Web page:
Do or Die

If you are training for an outdoor event that involves obstacle courses, you probably wont have the luxury of having perfect technique in the movements because of the intensity of the event. For example, when doing a pull-up movement during an obstacle course, you will be so tired, and so pumped that you are not going to give a damn about performing a textbook pull-up, you are going to pull yourself up any old way you can whether it is text book or not.

Sometimes when I am with a client, I will say to them, “We are going to do this exercise with the usual perfect form, but this time, instead of stopping when you begin to lose your form, just carry on, keep going and your body with naturally find a way of doing more, and eventually you will be using every last muscle in your body in order to complete the movement”.

In boxing, the first round of punches will generally look clean and technical, but as it goes on, they get more and more sloppy. To compensate for this they are now using more of their muscles. They have less control of their body and are now ‘throwing’ their punches. The referee isn’t going to say “Hold up! You are not punching textbook any-more so I’m going to have to stop the fight”. In this situation, they will do all they can to dominate, and perfect form is simply not a priority at this point.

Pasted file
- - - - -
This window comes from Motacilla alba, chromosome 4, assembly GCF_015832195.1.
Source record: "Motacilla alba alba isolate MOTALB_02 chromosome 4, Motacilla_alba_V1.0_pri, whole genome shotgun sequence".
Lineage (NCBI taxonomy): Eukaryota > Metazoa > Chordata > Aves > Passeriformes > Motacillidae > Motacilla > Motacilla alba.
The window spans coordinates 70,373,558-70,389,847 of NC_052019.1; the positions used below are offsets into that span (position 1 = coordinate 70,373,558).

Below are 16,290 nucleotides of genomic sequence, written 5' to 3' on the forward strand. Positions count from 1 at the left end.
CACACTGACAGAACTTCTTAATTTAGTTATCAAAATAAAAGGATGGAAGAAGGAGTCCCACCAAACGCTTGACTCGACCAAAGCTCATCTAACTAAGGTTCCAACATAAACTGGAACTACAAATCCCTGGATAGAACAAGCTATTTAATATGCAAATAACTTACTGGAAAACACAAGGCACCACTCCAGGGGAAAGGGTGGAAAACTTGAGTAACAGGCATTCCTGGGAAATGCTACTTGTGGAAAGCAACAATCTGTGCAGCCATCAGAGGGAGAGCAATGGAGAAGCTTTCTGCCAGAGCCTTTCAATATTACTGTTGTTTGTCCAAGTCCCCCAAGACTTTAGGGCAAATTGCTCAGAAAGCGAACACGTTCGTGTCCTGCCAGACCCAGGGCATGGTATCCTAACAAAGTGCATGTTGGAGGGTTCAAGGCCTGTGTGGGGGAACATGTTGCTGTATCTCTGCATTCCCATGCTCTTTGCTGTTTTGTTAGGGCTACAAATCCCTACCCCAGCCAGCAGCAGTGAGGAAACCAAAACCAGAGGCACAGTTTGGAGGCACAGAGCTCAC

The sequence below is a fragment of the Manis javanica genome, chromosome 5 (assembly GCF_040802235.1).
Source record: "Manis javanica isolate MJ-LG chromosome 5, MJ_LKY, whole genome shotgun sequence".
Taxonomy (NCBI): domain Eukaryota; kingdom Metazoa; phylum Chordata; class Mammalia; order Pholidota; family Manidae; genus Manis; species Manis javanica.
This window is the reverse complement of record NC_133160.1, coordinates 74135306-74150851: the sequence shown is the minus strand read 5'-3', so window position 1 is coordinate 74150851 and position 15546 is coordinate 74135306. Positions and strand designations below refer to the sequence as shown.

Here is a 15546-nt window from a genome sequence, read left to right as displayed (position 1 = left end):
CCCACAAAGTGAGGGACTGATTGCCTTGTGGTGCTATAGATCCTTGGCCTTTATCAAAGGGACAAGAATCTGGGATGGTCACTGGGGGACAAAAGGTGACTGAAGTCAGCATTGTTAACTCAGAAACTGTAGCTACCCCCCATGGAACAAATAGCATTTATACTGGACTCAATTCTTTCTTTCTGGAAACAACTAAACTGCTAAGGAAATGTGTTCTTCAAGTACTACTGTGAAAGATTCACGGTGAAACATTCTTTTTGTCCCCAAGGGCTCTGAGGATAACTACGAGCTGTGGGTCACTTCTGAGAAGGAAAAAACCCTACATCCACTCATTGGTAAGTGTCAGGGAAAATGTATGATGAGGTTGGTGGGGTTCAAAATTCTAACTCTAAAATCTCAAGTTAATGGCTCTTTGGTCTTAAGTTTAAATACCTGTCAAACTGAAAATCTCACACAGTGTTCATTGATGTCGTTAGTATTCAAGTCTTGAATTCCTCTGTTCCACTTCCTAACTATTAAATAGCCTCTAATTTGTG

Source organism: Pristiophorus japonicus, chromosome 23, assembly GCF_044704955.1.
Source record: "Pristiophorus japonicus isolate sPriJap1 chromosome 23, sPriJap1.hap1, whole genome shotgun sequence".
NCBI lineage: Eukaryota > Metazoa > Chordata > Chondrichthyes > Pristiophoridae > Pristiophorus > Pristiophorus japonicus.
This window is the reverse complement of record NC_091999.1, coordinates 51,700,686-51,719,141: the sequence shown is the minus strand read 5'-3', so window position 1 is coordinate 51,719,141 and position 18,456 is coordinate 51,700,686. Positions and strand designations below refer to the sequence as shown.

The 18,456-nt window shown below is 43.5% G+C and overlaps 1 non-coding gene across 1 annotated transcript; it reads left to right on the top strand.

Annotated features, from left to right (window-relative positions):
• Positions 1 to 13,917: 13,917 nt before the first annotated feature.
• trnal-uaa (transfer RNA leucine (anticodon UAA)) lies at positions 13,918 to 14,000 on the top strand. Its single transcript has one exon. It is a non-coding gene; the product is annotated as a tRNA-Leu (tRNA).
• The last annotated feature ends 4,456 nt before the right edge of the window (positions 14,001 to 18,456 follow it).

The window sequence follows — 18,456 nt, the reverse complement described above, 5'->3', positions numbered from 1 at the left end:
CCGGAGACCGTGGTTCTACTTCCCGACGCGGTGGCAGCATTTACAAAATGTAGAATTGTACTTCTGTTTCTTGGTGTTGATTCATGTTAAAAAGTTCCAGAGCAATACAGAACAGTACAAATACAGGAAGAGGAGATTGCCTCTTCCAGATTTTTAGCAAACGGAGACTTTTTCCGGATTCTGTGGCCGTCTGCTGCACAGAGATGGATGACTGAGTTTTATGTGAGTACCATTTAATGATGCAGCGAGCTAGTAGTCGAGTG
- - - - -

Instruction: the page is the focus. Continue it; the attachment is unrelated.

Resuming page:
One of the reason I believe it is good to train like this, is because people can often train in a very linear fashion, without much dynamic movement. There was once a guy who could deadlift twice his own bodyweight. One day he bent over to pick up his keys, and did his back in, all because his body was confused from doing a dynamic movement it was not used to. The deadlift is the ideal movement pattern for picking something up, so when he casually picked his keys up without any thought of having good form, out went his back! The guy in this story was me! But this is actually quite a common thing.

I do not necessarily recommend training like this with heavy weights, but it is fine if using cable machines, resistance bands or with bodyweight exercises.

Example 1: If you are doing a standing cable chest press at the gym, once you can no longer do perfect reps, just keep going, your body will find a way to do more, then stop when you cannot do any more.

Example 2: If you are doing a woodchop at the gym, again, keep going after you lose that nice form, and now you will be putting more of your arms, legs and core into it. (Try using this method for your last set).

Again, I do not advise this with heavy weights, if you are recently injured or prone to muscle pulls. This is obviously a very intense way of exercising but it is a great way to add dynamic movement and is now another option for you when training.